International Meeting for Autism Research: Differences In Parenting Stress for Parents of Young Children with ASD Between Ages 2 and 4

Differences In Parenting Stress for Parents of Young Children with ASD Between Ages 2 and 4

Thursday, May 12, 2011: 11:00 AM
Elizabeth Ballroom D (Manchester Grand Hyatt)
10:30 AM
L. E. Herlihy1, T. Dumont-Mathieu2, M. Barton3 and D. A. Fein3, (1)Department of Psychology, University of Connecticut, Storrs, CT, (2)University of Connecticut, Storrs, CT, United States, (3)University of Connecticut, Storrs, CT
Background: Previous research from the current project found that when children with autism spectrum disorder (ASD) were 18-24 months, lower yearly family income and higher levels of symptom severity were associated with increased parenting stress (Herlihy et al., 2010). No association emerged between adaptive skills level and parenting stress. Clarifying the relation between parenting stress and child factors at various ages could lead to a better understanding of the needs of this population of families.

Objectives: The aims of the current study were to (1) compare previous findings on parenting stress in parents of 18-24-month-olds with ASD to parenting stress in parents of 42- to 62-month-olds with ASD, and to (2) compare parenting stress levels longitudinally in a subsample who contributed data at both time points.

Methods: Comparison:  Participants were 84 parents of children presenting for follow-up evaluation at 42 to 62 months as part of the Early Detection study. The child’s ASD diagnosis was confirmed and parenting stress was measured with the Parenting Stress Index- Short Form (PSI-SF). Child symptom severity was measured with the CARS and adaptive skills were measured with the Vineland. Parents self-reported yearly income data on a demographic questionnaire. Longitudinal: Participants were a subset of 30 parents from the above sample who completed the PSI-SF at both Time 1 (18-24 months) and Time 2 (42-62 months).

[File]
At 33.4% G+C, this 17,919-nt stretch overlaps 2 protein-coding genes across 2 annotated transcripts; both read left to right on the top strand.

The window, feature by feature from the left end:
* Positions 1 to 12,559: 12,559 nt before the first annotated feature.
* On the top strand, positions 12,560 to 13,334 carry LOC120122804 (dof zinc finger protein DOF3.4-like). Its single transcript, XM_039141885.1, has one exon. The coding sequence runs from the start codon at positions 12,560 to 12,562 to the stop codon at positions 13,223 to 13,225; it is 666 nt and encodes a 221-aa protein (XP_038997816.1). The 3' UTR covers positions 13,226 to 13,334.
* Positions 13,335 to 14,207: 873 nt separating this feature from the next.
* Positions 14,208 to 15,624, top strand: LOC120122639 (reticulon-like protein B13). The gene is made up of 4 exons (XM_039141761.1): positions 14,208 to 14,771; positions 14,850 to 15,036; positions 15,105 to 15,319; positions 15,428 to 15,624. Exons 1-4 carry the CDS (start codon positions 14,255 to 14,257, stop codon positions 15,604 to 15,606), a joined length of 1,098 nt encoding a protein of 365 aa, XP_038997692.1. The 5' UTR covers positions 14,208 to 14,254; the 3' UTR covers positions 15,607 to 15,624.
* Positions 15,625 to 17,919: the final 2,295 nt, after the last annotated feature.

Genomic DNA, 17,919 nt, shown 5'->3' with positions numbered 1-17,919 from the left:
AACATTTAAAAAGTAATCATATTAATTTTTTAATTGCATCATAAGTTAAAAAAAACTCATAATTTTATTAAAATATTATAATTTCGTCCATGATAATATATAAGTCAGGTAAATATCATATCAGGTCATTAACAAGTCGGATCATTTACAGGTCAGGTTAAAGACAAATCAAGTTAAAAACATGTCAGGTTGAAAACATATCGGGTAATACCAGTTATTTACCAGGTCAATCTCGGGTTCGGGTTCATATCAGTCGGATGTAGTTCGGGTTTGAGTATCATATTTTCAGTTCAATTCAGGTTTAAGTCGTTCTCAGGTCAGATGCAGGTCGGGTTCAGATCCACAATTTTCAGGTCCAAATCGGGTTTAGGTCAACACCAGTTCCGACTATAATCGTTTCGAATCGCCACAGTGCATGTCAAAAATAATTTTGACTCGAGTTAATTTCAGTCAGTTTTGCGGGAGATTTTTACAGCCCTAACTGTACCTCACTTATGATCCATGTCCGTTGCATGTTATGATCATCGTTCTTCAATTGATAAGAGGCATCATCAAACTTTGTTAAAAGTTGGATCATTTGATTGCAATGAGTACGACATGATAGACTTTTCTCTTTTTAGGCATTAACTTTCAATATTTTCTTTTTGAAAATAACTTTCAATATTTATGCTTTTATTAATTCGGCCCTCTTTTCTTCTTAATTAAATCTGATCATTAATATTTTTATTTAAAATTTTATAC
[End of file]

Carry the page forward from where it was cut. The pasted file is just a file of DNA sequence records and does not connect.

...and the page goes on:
Results: Comparison: In a sample of parents of 42- to 62-month-olds with ASD, the child’s score on the Vineland Social domain was negatively correlated with parenting stress level (r=-.246, p<.05). PSI score was not associated with CARS score or family yearly income at this age. Longitudinal: A paired samples t-test revealed a significant mean difference (t= -2.650, p<.05) between parents’ PSI-SF score at the two time points, with parents reporting higher levels of stress at Time 2. In this subsample, parents’ PSI-SF score was negatively correlated with the child’s Vineland Social domain score at Time 2 (r= -.435, p<.05). PSI score was not associated with Vineland Daily Living or Communication domains, or with CARS score.  

Conclusions: In this preliminary study of parents of 42- to 62-month-olds with ASD, parenting stress level was not associated with family yearly income as it had been in a sample of toddlers from the same project. Lower parenting stress in this sample was associated with better adaptive skills in the Social domain, which was not the case in a study of toddlers reported in a previous poster (Herlihy et al., 2010). In a subsample of parents who reported parenting stress at both time points, parenting stress level was significantly higher on average when the children were 42-62 months old and was negatively associated with the child’s current level of social skills. Results suggest that at the time of diagnosis family factors such as degree of child impairment and family resources are associated with high stress, while after two years, as children continued to exhibit significant impairments, the degree of social/emotional attachment displayed by the child is more important in influencing parental stress.

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